Members of our eight-person outreach group shivered in a 19-degree windchill as we set off walking to our assigned zone, the northwestern part of the East Village. As we walked up the Bowery, our team’s leader, Laytoya Toney, reminded us to make clear to the homeless people we encountered that we were not with the Department of Homeless Services. "A lot of them will have bad associations with DHS," she said. It was her second time participating in the campaign and her fiance, whom she met volunteering at the Bowery Mission, is formerly homeless.
After some time, the group came to the intersection of Union Square and 4th Avenue, where John, shabby and gray-haired, was standing underneath scaffolding as we approached. Toney was right. He only agreed agreed to be brought to the Oversea Chinese Mission for dinner after we explained several times that we did not work for the city, not for the Department of Homeless Services.
Many homeless prefer the treatment they receive from private organizations to the city’s efforts. "The government does it out of obligation and by mandate, private sector does it out of something deeper than that," explained Mayes of the New York City Rescue Mission. He gestured around his office. "There’s a value surrounding this, and it’s the dignity of every person."
At 47, and after 30 years of intermittently living outside, Raul Rodriguez knows how to keep warm in freezing temperatures. Some days he would wrap himself in plastic bags; other days he would build a snow fort to block the wind. "The way I was able to survive as a homeless person was to think primarily in the primitive point how we used to live centuries ago," he said.
Rodriguez started sleeping outside because he was, and still is, fed up with shelters -- and the fragment of plastic that lies underneath a scar on the nape of his neck is just one reason why. In 1995, Rodriguez was staying at the Bedford-Atlantic Armory, a hulking men’s shelter in Brooklyn. He went to the "filthy and deplorable" bathroom to take a shower. "While I was in there, I got into an argument with another guy that was there who left his underwear in his frigging shower," Rodriguez said. "While we’re getting into an argument, the guard came, and when the guard came, he turned around and told me to get out of the shower. I was like, ‘But I’m not finished yet.’ So he actually grabbed me and pulled me out of the shower." As the guard and Rodriguez started fighting, the "kid" he was originally arguing stabbed him in the neck with a toothbrush filed into a shank.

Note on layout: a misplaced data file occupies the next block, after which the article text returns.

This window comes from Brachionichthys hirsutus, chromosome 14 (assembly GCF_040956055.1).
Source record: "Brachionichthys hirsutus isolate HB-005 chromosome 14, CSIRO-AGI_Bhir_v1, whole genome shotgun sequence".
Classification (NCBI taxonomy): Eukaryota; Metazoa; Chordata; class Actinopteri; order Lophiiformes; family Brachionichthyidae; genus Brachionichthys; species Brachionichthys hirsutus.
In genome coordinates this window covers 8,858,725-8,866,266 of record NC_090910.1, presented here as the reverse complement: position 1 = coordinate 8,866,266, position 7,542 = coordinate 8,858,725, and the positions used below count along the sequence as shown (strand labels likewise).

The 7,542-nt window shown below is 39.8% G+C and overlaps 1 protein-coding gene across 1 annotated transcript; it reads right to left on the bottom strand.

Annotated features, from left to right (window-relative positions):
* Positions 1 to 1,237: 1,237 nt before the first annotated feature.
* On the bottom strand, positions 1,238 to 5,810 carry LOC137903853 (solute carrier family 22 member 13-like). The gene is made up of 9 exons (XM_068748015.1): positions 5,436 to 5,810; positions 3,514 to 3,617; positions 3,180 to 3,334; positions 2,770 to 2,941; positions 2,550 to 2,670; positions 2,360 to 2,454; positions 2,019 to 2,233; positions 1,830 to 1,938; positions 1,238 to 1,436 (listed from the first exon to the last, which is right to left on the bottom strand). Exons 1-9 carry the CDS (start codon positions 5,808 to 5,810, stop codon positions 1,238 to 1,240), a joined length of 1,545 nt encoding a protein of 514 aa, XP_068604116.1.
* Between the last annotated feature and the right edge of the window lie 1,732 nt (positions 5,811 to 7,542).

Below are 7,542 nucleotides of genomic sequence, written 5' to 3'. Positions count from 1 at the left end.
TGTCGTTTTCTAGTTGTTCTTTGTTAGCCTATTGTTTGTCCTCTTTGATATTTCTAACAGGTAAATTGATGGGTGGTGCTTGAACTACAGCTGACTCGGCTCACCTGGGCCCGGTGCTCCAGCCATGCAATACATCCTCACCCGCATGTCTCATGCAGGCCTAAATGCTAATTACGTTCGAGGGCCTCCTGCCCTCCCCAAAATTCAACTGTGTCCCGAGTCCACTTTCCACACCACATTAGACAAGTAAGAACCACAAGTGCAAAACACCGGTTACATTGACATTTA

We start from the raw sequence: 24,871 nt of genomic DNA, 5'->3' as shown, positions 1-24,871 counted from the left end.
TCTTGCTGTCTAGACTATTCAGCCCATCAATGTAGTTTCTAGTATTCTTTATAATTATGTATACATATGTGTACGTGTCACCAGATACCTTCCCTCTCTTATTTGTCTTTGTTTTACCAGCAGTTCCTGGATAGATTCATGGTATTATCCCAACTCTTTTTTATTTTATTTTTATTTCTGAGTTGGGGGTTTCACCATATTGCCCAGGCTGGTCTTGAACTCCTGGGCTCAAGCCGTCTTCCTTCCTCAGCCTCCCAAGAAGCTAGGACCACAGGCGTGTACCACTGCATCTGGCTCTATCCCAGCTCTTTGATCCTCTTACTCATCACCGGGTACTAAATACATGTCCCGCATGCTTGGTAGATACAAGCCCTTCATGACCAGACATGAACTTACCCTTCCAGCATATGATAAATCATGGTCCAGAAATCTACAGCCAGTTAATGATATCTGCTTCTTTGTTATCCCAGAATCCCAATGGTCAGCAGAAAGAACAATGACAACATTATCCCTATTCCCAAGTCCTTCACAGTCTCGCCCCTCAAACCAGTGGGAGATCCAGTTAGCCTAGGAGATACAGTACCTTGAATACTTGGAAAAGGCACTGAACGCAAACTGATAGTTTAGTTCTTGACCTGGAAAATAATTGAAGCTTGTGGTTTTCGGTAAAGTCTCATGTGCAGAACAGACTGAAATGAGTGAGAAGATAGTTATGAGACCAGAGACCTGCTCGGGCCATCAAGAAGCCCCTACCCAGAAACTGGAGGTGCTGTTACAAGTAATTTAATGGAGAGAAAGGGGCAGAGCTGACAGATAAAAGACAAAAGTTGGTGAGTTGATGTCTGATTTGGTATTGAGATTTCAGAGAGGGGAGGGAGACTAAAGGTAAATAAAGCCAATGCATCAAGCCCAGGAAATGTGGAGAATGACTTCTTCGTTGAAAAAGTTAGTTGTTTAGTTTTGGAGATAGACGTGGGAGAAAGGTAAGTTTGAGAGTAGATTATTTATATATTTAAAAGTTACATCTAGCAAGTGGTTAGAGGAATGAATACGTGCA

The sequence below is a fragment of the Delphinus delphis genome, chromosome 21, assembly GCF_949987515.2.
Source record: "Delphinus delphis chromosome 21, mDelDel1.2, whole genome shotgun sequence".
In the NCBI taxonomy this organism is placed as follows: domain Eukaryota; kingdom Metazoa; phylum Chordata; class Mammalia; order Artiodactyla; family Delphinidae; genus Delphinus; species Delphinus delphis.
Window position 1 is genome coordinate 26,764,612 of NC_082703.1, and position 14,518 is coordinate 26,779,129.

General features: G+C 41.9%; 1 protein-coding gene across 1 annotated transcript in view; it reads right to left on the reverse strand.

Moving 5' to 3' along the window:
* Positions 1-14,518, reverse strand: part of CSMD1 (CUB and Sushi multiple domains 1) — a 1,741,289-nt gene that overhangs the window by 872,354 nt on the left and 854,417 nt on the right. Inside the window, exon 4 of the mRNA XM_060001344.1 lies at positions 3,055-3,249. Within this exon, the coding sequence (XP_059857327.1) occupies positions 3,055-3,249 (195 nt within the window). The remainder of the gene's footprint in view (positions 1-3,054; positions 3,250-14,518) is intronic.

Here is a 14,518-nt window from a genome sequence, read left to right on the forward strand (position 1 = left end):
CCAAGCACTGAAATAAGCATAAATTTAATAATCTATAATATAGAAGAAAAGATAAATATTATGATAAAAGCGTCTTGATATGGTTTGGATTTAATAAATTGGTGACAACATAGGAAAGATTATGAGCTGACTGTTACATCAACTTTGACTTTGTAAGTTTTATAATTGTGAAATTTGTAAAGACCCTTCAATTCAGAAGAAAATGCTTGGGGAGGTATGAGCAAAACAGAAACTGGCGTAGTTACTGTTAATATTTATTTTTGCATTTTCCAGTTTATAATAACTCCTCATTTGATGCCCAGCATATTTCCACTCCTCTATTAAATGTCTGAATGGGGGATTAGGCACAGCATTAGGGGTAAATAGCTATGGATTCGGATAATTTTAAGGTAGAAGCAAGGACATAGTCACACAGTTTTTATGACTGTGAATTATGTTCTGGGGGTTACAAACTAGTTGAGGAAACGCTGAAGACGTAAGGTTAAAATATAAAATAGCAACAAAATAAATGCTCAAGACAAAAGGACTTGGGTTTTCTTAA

Police arrested Rodriguez after the altercation and he was sent to serve a 90-day sentence at Willard, an upstate drug-treatment center within the Department of Corrections. The experience and other abuse put him off shelters for good. These days, Rodriguez only uses the city’s drop-in facilities, where he can sleep in a chair and wash-up. Although he has no bed of his own, he looked put together in a suit and long winter coat for an interview in February at the headquarters of Picture the Homeless in the Bronx, where he is an outspoken advocate for homeless rights. He said the city has made it difficult, if not impossible, for homeless who have moved into shelters to get permanent housing. "You got people there who have been there three, four years waiting for a section 8 apartment or waiting for some other term of housing," he said.
To get into a city shelter, a homeless individual, adult family, or family with children must first go to an intake center. The centers are in different locations in Manhattan, the Bronx, and Brooklyn, which makes travel difficult for those without a car or the $2.50 subway and bus fare. Once going through intake, it can take days before being assigned a bed. A homeless friend of Rodriguez told him that she and her son had to sleep on chairs for three days at the intake center last year before they got assigned a shelter in Midtown Manhattan. Because family intake is in the Bronx, the woman was unable to find her shelter within the required four hours she had to get there. The mother ended up in the hospital, suffering from a panic attack, and Rodriguez had to take care of the woman’s son. When Rodriguez first entered the system decades ago, he also waited in a chair for more than 12 hours. He was eventually assigned a bed, but it was "stolen," and administrators had to find him a new spot -- more waiting.
A spokeswoman for the Department of Homeless Services said there’s no wait in family intake facilities anymore. "A streamlined system processes families in an average of eight hours, or one business day," press secretary Heather Janik said in an email." Families wait in comfortable atmospheres -- bright waiting rooms with colorful artwork and snacks and television available."
In addition to the drop-in centers Rodriguez now frequents, the department operates 231 shelters as of February, 17 more facilities since Advantage ended in March 2011. Rodriguez and other single adults might sleep on an intake center bed for months before being transferred to a "permanent shelter" -- a term one homeless woman noted "makes no sense whatsoever," as they’re all supposed to be temporary.